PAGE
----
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BWW Review: BILLY ELLIOT at ASB Waterfront Theatre

Billy Elliot is the first production in the new ASB Waterfront theatre. Auckland Theatre Company's new home is a stunning venue with acoustics second to none.

The show is set in a northern mining town against the background of the 1984 miners' strike where Prime Minister Margaret Thatcher pulled on her boxing gloves to take on the miners in a marathon fight which lasted more than a year and cost many families their livelihood and their pride. It is the inspirational story of a boy's struggle against the odds to make his dream come true.

Billy Elliot is raw, gritty, poignant in parts and very 'northern England'.

It is brilliantly cast with the children stepping into their roles admirably, well and truly meeting the benchmark set by the outstanding performances of the adult cast members.

Alongside the six boys playing Billy and Michael, the spectacular adult cast is lead by Stephen Lovatt (Once on Chunuk Bair, Rupert, Fallen Angels) who is playing Billy's father Jackie, Rima Te Wiata (The Curious Incident of the Dog in the Night-time, Hunt for the Wilderpeople, The Book of Everything) who is outstanding as Billy's Grandma, and Jodie Dorday (Burying Brian, Blue Heelers, Take a Chance on Me) who came home to play Billy's beloved dance teacher, Mrs Wilkinson. She is absolutely stunning in the role.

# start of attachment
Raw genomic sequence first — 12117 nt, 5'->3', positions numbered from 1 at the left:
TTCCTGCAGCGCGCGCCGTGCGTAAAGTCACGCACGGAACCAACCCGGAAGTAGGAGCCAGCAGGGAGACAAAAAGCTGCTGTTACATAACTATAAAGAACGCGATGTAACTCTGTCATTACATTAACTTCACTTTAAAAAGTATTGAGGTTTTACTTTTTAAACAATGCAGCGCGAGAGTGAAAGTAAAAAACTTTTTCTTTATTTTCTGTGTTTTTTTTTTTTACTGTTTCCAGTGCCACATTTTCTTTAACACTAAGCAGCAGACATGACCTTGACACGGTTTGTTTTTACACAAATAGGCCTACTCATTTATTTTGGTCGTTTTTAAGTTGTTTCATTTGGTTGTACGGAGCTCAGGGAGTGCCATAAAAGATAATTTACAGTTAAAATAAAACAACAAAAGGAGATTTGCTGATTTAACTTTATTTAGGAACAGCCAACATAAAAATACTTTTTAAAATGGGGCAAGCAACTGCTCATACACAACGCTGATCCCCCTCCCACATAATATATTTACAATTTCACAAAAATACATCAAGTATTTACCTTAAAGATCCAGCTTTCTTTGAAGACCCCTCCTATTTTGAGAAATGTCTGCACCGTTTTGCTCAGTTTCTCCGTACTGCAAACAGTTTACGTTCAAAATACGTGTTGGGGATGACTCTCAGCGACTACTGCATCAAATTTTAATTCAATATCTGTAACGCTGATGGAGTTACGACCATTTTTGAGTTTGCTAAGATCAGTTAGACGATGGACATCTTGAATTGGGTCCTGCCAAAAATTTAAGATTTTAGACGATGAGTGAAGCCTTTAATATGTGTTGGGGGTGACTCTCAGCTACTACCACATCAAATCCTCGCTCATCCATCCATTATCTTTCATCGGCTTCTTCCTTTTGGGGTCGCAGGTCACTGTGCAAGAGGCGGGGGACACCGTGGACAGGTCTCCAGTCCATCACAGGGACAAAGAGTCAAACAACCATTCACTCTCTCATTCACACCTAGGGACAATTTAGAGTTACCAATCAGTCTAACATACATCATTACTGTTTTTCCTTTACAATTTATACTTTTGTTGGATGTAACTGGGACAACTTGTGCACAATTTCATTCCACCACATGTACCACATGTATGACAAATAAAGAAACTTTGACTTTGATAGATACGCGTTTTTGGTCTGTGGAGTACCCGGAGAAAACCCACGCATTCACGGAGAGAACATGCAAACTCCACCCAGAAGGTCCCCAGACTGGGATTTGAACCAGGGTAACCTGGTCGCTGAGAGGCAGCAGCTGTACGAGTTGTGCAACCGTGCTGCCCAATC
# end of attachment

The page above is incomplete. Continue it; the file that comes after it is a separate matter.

Other cast members include recent Toi Whakaari graduate Jack Barry (Making Of The Mob: Chicago, Pike River: The Long Wait, Balls) who is playing Billy's brother Tony and Black Grace dancer Daniel Cooper is playing the older Billy Elliot.

The ensemble of miners and policemen includes Andy Grainger (Lysistrata, Chicago, Once on Chunuk Bair) who lived up to his reputation as a personal favourite.

While there was an Eltonesque flavour to the music, it is bigger and more dramatic than any music I have heard from the well-known artist.

More along the lines of Les Miserable' than Crocodile Rock although this would have fit the period of the show.

The story line follows the destitute Elliot family where manly pursuits such as boxing were worth the sacrifice of the 50p fee. When they discovered their lad was giving his 50p to the local dance teacher for ballet lessons with a gaggle of girls instead, it was almost too much for them to bear.
The dancing girls were exciting to watch and a welcome colourful relief to the harsh reality of shows themes, although the high pitched squeals were sometimes fingernails on chalk board territory.

The role of Billy is so demanding it will be played by three boys, Ben Sheif, Harry Sills and Jaxon Cook, throughout the season and although I am sure all three of them will be amazing I can only rave over the performance of 'my' Billy - Jaxson Cook.

He looked like such a young boy, but when he opened his mouth his singing belied his years and of course his dancing style was a joy to behold.

The scenes involving the mash up of the police, miners and dancing girls were refreshingly original, spirited and some of my favourites.

Much of the dialogue is 'blue' with expletives that support the authentic costuming and set. The staging was simple, effective and seamless in scene changes even on opening night. A special mention must go to the lighting designer Matt Marshall as the lighting effects were notably stunning.

The season runs until 27th November and tickets are selling fast.

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From This Author Monica Moore